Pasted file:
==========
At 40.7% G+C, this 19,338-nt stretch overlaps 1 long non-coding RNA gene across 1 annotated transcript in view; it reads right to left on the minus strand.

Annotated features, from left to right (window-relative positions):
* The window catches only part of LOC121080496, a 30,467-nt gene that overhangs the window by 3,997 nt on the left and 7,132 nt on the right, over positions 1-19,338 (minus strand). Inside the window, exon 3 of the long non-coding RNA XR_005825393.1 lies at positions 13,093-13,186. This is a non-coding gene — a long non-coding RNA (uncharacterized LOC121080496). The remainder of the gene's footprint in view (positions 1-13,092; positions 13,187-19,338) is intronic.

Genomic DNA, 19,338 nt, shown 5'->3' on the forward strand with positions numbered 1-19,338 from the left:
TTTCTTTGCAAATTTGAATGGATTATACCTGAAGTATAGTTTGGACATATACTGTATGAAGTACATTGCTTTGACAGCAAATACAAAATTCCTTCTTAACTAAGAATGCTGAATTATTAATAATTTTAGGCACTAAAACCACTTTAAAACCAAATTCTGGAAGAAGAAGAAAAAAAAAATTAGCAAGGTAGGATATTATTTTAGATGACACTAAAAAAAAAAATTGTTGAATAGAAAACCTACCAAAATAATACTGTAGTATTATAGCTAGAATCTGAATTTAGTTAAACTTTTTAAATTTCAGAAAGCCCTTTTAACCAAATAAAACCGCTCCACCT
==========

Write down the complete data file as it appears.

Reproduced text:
At 40.7% G+C, this 19,338-nt stretch overlaps 1 long non-coding RNA gene across 1 annotated transcript in view; it reads right to left on the minus strand.

Annotated features, from left to right (window-relative positions):
* The window catches only part of LOC121080496, a 30,467-nt gene that overhangs the window by 3,997 nt on the left and 7,132 nt on the right, over positions 1-19,338 (minus strand). Inside the window, exon 3 of the long non-coding RNA XR_005825393.1 lies at positions 13,093-13,186. This is a non-coding gene — a long non-coding RNA (uncharacterized LOC121080496). The remainder of the gene's footprint in view (positions 1-13,092; positions 13,187-19,338) is intronic.

Genomic DNA, 19,338 nt, shown 5'->3' on the forward strand with positions numbered 1-19,338 from the left:
TTTCTTTGCAAATTTGAATGGATTATACCTGAAGTATAGTTTGGACATATACTGTATGAAGTACATTGCTTTGACAGCAAATACAAAATTCCTTCTTAACTAAGAATGCTGAATTATTAATAATTTTAGGCACTAAAACCACTTTAAAACCAAATTCTGGAAGAAGAAGAAAAAAAAAATTAGCAAGGTAGGATATTATTTTAGATGACACTAAAAAAAAAAATTGTTGAATAGAAAACCTACCAAAATAATACTGTAGTATTATAGCTAGAATCTGAATTTAGTTAAACTTTTTAAATTTCAGAAAGCCCTTTTAACCAAATAAAACCGCTCCACCT